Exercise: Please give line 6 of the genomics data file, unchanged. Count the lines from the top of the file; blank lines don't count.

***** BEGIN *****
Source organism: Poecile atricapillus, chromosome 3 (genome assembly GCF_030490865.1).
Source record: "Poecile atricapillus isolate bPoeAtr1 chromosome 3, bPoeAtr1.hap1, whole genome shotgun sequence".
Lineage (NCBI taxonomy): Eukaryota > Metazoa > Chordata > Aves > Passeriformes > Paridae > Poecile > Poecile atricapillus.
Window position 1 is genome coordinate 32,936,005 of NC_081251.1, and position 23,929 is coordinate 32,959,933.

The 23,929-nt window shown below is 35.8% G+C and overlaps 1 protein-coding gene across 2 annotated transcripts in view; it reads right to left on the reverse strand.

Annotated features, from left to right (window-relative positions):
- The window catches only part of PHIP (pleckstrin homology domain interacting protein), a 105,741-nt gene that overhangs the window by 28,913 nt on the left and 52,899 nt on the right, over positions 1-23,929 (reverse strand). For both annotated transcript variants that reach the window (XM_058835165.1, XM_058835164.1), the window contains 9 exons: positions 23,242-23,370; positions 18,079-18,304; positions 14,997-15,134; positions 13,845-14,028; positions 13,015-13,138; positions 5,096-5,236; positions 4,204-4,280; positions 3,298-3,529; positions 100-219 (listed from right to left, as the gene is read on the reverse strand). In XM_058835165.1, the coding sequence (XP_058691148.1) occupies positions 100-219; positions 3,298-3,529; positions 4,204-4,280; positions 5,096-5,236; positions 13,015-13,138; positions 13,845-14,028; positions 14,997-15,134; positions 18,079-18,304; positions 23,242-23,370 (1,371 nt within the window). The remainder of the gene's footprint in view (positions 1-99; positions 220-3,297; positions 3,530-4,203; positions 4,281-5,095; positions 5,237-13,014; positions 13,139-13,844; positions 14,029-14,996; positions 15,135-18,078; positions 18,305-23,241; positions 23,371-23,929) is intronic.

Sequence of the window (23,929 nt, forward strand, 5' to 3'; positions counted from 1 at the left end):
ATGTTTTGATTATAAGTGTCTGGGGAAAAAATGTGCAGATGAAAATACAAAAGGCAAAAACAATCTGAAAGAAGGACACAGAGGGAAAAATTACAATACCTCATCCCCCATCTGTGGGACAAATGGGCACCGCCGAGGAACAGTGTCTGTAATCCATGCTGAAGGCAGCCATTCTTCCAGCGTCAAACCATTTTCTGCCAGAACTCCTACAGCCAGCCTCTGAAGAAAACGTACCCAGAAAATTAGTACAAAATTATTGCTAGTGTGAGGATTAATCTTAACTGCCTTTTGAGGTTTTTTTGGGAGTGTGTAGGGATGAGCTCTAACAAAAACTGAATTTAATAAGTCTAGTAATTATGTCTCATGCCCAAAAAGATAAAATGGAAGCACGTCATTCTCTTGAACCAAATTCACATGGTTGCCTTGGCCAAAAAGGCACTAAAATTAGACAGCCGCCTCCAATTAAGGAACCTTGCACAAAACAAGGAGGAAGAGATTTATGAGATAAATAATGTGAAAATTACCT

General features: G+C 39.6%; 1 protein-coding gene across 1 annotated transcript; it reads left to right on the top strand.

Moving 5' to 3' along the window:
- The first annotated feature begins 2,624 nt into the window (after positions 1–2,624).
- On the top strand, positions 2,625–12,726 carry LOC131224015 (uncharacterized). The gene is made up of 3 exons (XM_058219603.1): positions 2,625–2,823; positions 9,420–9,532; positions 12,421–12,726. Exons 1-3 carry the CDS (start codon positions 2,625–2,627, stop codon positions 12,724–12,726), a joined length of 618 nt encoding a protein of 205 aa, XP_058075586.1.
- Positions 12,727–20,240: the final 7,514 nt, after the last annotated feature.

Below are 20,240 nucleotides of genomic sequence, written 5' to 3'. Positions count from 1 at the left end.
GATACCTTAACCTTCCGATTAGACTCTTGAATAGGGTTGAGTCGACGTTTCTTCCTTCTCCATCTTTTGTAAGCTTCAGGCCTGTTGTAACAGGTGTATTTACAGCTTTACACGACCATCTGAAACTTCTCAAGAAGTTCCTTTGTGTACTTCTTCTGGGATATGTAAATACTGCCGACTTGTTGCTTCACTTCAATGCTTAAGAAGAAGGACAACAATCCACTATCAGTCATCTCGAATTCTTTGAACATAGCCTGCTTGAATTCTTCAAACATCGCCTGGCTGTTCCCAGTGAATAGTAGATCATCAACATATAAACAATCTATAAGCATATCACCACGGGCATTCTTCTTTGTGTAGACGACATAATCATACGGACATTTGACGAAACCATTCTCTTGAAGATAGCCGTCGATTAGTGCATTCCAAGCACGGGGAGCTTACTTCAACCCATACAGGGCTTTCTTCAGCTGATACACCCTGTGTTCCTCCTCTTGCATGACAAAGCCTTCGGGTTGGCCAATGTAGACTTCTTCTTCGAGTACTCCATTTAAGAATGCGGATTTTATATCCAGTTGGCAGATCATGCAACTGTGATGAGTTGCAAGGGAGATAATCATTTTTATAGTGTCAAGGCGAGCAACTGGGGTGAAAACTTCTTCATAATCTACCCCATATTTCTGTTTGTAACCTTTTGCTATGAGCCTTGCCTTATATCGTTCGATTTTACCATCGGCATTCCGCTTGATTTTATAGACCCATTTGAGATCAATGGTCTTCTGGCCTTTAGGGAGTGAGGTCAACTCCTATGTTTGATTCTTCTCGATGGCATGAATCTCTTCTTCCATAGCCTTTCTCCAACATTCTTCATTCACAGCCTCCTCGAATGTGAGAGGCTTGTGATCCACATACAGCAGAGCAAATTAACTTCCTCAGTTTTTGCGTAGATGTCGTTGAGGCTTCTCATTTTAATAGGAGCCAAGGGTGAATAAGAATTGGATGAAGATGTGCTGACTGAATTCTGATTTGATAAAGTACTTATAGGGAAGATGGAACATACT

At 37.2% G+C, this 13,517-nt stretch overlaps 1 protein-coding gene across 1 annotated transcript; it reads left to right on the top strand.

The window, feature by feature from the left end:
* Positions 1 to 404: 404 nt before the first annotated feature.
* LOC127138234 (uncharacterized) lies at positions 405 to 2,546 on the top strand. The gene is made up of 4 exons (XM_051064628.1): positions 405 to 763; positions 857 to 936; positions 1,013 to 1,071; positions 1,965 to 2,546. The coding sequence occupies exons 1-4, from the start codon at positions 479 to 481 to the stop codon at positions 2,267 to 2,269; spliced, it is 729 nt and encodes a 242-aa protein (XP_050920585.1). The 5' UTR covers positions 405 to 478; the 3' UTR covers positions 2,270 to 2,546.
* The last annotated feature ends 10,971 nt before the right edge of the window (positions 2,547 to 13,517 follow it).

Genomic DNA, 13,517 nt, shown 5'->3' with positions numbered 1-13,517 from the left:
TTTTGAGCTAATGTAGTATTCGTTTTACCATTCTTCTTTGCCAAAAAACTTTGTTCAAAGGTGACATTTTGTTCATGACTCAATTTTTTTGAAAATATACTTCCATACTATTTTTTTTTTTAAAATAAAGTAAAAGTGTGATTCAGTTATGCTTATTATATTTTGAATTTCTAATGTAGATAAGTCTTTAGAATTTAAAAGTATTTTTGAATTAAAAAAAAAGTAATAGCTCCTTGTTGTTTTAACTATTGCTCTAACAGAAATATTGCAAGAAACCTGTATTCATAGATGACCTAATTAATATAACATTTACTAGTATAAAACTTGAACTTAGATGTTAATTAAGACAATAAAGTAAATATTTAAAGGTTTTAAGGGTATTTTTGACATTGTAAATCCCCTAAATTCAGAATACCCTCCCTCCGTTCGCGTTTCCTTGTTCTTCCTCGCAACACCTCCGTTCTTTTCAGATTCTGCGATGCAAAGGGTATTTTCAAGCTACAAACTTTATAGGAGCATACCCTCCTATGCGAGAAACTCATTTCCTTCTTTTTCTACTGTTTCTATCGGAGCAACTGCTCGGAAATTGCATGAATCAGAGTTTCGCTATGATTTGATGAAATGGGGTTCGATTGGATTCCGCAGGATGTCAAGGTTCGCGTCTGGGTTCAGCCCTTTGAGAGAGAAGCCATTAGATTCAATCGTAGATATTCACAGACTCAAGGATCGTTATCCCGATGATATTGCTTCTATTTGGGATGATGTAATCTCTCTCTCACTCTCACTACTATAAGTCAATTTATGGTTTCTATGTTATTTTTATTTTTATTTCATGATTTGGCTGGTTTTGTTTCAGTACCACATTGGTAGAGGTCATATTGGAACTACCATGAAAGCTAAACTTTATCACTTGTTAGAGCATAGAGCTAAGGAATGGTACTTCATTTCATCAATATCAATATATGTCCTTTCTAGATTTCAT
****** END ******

Annotated features, from left to right (window-relative positions):